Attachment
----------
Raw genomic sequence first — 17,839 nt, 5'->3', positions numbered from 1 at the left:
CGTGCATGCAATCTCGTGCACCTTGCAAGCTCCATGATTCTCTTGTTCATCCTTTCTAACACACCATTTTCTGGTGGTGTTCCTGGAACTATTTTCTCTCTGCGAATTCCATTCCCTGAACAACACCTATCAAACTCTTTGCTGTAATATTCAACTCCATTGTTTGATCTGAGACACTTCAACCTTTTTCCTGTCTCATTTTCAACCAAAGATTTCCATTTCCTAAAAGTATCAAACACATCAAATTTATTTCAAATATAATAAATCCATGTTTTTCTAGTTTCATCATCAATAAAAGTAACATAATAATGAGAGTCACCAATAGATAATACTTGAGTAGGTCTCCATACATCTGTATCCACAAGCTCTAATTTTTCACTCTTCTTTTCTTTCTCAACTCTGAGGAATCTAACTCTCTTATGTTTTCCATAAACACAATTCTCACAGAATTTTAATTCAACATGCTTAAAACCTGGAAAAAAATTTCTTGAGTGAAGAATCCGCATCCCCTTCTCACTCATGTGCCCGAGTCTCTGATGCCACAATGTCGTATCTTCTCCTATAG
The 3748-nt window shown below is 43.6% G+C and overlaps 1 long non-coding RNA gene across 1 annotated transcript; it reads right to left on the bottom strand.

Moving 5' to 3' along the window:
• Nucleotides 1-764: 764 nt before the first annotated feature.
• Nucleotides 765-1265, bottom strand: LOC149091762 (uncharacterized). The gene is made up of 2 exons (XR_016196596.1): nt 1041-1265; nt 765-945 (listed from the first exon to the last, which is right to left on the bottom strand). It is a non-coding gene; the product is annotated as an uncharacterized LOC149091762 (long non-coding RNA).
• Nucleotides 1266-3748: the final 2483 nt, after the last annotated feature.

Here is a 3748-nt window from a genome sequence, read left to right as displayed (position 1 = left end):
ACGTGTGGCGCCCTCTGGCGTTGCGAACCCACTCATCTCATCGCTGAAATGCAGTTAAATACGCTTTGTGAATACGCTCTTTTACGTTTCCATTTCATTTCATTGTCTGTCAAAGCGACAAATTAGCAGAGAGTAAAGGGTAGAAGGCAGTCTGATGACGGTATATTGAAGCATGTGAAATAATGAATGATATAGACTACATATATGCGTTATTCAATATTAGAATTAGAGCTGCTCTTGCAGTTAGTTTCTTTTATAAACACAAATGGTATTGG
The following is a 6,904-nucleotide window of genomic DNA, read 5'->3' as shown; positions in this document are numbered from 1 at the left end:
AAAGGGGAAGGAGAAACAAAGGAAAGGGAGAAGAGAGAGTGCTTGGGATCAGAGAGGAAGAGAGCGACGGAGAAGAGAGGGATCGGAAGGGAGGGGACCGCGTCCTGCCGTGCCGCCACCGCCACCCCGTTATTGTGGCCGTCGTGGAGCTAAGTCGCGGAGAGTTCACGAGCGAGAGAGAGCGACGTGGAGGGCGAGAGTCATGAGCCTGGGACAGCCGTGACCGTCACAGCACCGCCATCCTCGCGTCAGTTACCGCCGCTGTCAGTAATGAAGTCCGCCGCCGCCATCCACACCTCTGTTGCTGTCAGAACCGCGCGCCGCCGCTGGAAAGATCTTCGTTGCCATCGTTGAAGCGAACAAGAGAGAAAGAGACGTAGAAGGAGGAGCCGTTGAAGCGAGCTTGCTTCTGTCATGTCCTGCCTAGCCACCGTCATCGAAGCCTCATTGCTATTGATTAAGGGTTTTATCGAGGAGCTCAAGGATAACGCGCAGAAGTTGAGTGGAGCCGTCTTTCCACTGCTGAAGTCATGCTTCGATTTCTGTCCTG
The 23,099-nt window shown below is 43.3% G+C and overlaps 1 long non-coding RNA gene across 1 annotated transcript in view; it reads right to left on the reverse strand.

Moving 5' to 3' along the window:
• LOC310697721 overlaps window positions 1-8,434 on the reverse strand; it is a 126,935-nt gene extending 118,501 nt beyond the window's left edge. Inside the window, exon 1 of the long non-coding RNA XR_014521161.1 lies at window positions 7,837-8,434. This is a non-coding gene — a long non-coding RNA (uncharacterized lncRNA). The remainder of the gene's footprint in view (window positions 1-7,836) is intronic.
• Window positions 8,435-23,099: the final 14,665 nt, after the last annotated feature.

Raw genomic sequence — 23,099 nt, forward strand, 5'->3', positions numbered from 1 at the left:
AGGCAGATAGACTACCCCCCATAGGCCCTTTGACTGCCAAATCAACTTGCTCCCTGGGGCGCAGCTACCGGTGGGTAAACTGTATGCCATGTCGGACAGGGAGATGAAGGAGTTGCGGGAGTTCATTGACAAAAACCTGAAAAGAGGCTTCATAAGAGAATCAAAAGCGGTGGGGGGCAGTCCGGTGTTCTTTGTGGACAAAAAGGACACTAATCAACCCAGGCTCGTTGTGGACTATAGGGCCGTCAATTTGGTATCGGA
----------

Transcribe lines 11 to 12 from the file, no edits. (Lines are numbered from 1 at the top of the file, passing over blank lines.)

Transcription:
AAAGGGGAAGGAGAAACAAAGGAAAGGGAGAAGAGAGAGTGCTTGGGATCAGAGAGGAAGAGAGCGACGGAGAAGAGAGGGATCGGAAGGGAGGGGACCGCGTCCTGCCGTGCCGCCACCGCCACCCCGTTATTGTGGCCGTCGTGGAGCTAAGTCGCGGAGAGTTCACGAGCGAGAGAGAGCGACGTGGAGGGCGAGAGTCATGAGCCTGGGACAGCCGTGACCGTCACAGCACCGCCATCCTCGCGTCAGTTACCGCCGCTGTCAGTAATGAAGTCCGCCGCCGCCATCCACACCTCTGTTGCTGTCAGAACCGCGCGCCGCCGCTGGAAAGATCTTCGTTGCCATCGTTGAAGCGAACAAGAGAGAAAGAGACGTAGAAGGAGGAGCCGTTGAAGCGAGCTTGCTTCTGTCATGTCCTGCCTAGCCACCGTCATCGAAGCCTCATTGCTATTGATTAAGGGTTTTATCGAGGAGCTCAAGGATAACGCGCAGAAGTTGAGTGGAGCCGTCTTTCCACTGCTGAAGTCATGCTTCGATTTCTGTCCTG
The 23,099-nt window shown below is 43.3% G+C and overlaps 1 long non-coding RNA gene across 1 annotated transcript in view; it reads right to left on the reverse strand.